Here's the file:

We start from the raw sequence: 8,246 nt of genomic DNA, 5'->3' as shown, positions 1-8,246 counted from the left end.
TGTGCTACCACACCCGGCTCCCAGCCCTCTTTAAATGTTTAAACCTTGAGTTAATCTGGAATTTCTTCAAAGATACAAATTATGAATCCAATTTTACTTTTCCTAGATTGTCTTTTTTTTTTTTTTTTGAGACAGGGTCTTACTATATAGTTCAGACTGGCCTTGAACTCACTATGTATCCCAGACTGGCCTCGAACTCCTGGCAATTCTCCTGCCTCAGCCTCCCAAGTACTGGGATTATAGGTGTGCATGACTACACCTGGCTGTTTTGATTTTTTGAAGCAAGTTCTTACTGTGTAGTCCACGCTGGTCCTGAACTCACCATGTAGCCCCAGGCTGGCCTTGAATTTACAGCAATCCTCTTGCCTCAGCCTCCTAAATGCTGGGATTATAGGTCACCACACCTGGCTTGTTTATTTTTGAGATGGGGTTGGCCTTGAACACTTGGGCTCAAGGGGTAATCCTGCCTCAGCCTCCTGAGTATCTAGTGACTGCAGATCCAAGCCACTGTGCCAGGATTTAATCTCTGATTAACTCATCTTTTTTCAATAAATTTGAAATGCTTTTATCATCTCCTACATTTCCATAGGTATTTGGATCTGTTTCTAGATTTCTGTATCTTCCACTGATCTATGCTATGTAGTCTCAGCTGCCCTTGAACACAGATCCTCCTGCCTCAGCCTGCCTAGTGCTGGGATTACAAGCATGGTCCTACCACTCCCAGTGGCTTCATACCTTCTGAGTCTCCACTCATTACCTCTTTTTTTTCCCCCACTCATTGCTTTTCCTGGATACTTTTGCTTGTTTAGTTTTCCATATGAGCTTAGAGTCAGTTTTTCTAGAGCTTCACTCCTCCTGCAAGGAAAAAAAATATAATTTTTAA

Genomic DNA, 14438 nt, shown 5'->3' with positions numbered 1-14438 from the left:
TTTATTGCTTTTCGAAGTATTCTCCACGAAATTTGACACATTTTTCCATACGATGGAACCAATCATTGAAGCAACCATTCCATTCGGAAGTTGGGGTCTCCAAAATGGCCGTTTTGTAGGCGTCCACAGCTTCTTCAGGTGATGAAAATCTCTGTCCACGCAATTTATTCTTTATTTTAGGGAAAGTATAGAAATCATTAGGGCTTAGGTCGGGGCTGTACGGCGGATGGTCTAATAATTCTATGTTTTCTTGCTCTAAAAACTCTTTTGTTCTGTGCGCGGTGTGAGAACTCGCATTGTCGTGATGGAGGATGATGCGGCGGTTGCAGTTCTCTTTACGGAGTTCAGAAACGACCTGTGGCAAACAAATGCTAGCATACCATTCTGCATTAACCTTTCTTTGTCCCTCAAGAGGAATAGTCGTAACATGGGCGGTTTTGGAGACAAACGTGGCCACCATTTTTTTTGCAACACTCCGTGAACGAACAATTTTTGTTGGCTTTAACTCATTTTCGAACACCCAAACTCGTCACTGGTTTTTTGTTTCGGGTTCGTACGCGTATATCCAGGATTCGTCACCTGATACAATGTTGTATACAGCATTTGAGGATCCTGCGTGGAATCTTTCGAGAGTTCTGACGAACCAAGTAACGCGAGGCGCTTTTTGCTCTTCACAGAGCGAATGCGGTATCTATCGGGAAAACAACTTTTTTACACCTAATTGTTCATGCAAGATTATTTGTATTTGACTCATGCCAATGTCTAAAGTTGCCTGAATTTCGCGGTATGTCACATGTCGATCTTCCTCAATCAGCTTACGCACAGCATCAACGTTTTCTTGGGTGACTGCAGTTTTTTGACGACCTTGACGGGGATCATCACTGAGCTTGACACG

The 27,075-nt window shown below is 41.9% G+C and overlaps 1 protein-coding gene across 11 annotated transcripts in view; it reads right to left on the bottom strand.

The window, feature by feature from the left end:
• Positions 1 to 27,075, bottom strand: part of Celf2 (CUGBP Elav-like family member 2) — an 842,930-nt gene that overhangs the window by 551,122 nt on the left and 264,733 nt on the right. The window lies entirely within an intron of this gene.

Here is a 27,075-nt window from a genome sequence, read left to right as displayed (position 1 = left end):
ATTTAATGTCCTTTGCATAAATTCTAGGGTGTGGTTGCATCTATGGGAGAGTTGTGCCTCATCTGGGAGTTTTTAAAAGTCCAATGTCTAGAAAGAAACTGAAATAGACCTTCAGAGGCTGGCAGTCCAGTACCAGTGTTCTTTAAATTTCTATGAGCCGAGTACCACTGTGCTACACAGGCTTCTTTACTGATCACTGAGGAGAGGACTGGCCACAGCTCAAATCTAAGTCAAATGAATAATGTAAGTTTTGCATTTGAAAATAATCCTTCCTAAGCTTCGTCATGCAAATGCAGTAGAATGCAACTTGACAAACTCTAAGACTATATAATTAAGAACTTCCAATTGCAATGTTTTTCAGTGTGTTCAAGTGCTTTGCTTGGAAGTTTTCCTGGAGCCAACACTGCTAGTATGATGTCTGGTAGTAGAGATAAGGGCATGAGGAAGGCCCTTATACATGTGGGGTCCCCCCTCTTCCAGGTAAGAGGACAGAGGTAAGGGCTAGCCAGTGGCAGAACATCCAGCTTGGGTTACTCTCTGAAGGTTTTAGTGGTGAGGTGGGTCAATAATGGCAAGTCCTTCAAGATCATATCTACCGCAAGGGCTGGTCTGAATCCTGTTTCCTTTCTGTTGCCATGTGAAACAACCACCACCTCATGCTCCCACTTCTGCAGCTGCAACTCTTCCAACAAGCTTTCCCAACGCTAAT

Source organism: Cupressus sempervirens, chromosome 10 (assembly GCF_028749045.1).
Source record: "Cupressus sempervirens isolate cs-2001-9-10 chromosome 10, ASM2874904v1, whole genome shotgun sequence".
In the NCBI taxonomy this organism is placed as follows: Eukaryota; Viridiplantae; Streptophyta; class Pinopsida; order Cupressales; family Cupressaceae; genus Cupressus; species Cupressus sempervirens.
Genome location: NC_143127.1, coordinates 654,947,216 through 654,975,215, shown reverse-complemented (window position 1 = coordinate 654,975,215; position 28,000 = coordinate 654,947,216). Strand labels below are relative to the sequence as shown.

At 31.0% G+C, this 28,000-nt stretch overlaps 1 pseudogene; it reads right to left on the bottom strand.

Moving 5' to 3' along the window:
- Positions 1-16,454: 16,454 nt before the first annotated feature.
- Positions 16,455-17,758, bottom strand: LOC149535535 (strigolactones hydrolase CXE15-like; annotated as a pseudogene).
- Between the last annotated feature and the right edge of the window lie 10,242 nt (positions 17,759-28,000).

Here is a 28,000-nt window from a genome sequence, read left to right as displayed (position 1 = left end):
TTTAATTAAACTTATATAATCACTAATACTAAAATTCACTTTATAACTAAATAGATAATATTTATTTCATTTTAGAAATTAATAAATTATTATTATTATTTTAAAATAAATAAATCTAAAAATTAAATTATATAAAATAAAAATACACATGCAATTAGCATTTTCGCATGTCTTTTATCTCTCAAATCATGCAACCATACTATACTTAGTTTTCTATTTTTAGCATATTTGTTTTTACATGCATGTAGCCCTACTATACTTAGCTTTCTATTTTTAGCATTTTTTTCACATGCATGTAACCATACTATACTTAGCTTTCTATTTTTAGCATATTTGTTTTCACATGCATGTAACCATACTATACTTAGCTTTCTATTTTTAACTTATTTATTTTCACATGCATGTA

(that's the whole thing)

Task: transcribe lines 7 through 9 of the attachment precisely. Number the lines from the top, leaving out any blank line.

• Positions 1 to 27,075, bottom strand: part of Celf2 (CUGBP Elav-like family member 2) — an 842,930-nt gene that overhangs the window by 551,122 nt on the left and 264,733 nt on the right. The window lies entirely within an intron of this gene.

Here is a 27,075-nt window from a genome sequence, read left to right as displayed (position 1 = left end):
ATTTAATGTCCTTTGCATAAATTCTAGGGTGTGGTTGCATCTATGGGAGAGTTGTGCCTCATCTGGGAGTTTTTAAAAGTCCAATGTCTAGAAAGAAACTGAAATAGACCTTCAGAGGCTGGCAGTCCAGTACCAGTGTTCTTTAAATTTCTATGAGCCGAGTACCACTGTGCTACACAGGCTTCTTTACTGATCACTGAGGAGAGGACTGGCCACAGCTCAAATCTAAGTCAAATGAATAATGTAAGTTTTGCATTTGAAAATAATCCTTCCTAAGCTTCGTCATGCAAATGCAGTAGAATGCAACTTGACAAACTCTAAGACTATATAATTAAGAACTTCCAATTGCAATGTTTTTCAGTGTGTTCAAGTGCTTTGCTTGGAAGTTTTCCTGGAGCCAACACTGCTAGTATGATGTCTGGTAGTAGAGATAAGGGCATGAGGAAGGCCCTTATACATGTGGGGTCCCCCCTCTTCCAGGTAAGAGGACAGAGGTAAGGGCTAGCCAGTGGCAGAACATCCAGCTTGGGTTACTCTCTGAAGGTTTTAGTGGTGAGGTGGGTCAATAATGGCAAGTCCTTCAAGATCATATCTACCGCAAGGGCTGGTCTGAATCCTGTTTCCTTTCTGTTGCCATGTGAAACAACCACCACCTCATGCTCCCACTTCTGCAGCTGCAACTCTTCCAACAAGCTTTCCCAACGCTAAT